I’ve just finished a new HBR article by Doug Holt, entitled “Branding in the Age of Social Media.” It’s excellent, and I won’t rehash it here; you should read it. But the reason I mention it now is because Holt is grappling with something I’ve been thinking about as well: why brands have been very bad, generally, at building engagement on social media. There are some obvious reasons. As he points out “What works for Shakira backfires for Crest and Clorox. The idea that consumers could possibly to talk about Corona or Coors in the same way that they debate the talents of Ronaldo and Messi is silly.” Well, actually I personally could talk a lot more about beer than I can about soccer stars or celebrities, but point taken.
Consumers in general don’t take to Facebook and Twitter to discuss brands. Well, unless they are vociferously complaining about those brands. And while they may watch a brand-sponsored video, they share them less, generally, and discuss them less. This isn’t to say that content such as brand advertisements isn’t shared quite a lot, it can be. But far more consumers go to sites and social channels to talk about things they like to do, watch, etc. and far less to sites where they can discuss laundry brands, soft-drinks, etc. But isn’t this as it should be? Do marketers actually expect to attract even avid brand fans to the company’s social sites as part of their lives? Holt gives plenty of examples that seem to demonstrate that marketers do indeed expect that. But that search for the holy consumer engagement grail has never really made much sense to me.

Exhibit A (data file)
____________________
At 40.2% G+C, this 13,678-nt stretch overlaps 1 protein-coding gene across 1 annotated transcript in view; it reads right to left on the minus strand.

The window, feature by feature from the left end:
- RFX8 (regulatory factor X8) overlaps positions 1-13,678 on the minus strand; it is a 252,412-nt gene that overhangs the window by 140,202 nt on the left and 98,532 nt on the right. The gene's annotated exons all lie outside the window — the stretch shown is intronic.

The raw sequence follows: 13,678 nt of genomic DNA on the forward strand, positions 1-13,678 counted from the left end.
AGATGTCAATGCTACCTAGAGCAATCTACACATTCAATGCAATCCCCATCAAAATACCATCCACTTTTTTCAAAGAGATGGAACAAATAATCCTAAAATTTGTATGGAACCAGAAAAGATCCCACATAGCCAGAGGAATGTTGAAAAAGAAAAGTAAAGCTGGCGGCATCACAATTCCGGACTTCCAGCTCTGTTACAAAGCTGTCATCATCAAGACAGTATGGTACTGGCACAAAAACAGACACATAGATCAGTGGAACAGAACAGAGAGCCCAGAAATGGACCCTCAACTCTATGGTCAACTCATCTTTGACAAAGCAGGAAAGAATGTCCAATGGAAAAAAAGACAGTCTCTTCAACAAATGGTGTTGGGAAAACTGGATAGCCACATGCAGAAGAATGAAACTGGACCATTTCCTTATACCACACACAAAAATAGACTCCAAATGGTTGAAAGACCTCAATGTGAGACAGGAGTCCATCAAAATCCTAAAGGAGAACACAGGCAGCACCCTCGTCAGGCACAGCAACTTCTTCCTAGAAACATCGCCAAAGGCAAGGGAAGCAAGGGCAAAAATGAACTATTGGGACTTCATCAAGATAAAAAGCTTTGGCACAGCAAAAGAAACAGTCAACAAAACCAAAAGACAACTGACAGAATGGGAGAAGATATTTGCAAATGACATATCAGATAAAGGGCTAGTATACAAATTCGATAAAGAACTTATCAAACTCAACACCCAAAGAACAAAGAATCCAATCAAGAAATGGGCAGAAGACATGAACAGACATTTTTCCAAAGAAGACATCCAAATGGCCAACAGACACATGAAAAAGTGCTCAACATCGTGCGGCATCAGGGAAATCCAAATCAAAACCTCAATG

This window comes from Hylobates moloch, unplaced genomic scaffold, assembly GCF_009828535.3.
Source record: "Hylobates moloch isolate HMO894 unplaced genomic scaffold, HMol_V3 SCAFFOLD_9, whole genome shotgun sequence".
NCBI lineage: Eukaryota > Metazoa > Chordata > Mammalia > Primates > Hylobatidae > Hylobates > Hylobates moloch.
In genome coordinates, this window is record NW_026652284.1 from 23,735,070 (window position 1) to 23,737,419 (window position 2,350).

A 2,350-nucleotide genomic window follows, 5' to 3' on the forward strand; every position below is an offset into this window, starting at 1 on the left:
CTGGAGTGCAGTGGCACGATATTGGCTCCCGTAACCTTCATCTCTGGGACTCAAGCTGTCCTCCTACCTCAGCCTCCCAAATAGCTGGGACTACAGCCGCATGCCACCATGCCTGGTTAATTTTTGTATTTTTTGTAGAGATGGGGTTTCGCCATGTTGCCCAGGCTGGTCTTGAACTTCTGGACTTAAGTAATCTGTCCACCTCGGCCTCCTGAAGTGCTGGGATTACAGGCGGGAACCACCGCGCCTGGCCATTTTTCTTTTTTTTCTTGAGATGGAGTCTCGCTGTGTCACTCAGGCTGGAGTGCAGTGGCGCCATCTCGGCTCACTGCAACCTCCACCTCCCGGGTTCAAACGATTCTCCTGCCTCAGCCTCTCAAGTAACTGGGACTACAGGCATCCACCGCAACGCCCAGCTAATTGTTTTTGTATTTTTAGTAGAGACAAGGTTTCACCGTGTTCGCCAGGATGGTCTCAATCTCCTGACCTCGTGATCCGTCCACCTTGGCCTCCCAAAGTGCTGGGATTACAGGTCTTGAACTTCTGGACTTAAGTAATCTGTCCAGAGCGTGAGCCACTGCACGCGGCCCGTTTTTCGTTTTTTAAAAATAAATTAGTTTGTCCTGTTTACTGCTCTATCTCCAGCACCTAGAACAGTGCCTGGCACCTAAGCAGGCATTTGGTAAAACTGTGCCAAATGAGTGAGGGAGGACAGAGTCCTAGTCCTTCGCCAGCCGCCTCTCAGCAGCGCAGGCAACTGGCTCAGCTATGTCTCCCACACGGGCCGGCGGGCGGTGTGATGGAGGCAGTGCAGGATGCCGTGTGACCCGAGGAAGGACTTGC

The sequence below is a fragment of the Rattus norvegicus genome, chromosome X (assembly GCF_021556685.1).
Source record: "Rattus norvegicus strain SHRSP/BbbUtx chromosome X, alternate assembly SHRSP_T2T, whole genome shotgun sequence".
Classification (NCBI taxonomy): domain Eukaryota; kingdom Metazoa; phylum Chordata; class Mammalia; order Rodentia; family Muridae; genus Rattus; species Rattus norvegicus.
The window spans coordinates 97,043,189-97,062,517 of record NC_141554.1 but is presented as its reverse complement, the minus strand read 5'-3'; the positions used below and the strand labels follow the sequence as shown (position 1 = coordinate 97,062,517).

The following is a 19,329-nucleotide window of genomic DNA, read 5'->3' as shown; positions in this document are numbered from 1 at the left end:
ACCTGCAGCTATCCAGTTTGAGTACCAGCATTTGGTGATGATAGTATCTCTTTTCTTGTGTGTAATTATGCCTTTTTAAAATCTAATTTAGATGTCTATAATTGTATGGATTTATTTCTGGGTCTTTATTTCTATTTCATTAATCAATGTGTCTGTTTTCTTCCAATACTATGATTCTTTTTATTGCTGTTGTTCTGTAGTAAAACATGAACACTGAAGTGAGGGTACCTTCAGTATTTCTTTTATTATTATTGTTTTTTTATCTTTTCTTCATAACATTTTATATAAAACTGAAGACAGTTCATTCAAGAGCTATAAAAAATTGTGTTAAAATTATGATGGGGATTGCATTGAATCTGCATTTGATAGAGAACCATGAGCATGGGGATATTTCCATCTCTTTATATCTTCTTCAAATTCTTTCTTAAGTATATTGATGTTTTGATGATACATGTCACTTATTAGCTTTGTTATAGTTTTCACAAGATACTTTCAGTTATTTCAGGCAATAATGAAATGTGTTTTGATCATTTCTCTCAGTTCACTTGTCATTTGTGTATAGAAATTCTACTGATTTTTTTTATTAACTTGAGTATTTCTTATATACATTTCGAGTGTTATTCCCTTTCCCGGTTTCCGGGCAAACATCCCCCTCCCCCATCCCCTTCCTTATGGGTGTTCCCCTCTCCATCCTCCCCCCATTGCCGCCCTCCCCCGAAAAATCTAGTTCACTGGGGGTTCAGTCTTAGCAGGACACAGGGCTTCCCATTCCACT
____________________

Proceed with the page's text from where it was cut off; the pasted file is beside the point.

In the offline world, I may talk with family and friends about comedy I like, books I like, music I hate, the fact that I don’t get visual art, politics, how our kids are doing in school. I may even ask or give recommendations on brands in those, or any other, product-market space. We don’t spend a ton of time chatting about products and brands. Okay, so maybe we talk about beer brands… But in my personal time online, why would it be surprising that I spend most of my time “talking” with family, friends, and the wider world about books, music, politics, and children, and very little, if any time, about brands. I mean, I drink Coke Zero, but it never occurred to me, ever, to visit the Coke social sphere online. I watch John Oliver on his Youtube channel, but watching Youtube content from a product brand doesn’t occur to me unless I need examples for class. This seems to me to be as one would expect, which is also Holt’s point. So, how do we advise marketers? Should we be the one to break it to them that their investments in a brand-focused social world for consumers likely won’t work? Shouldn’t they already know this?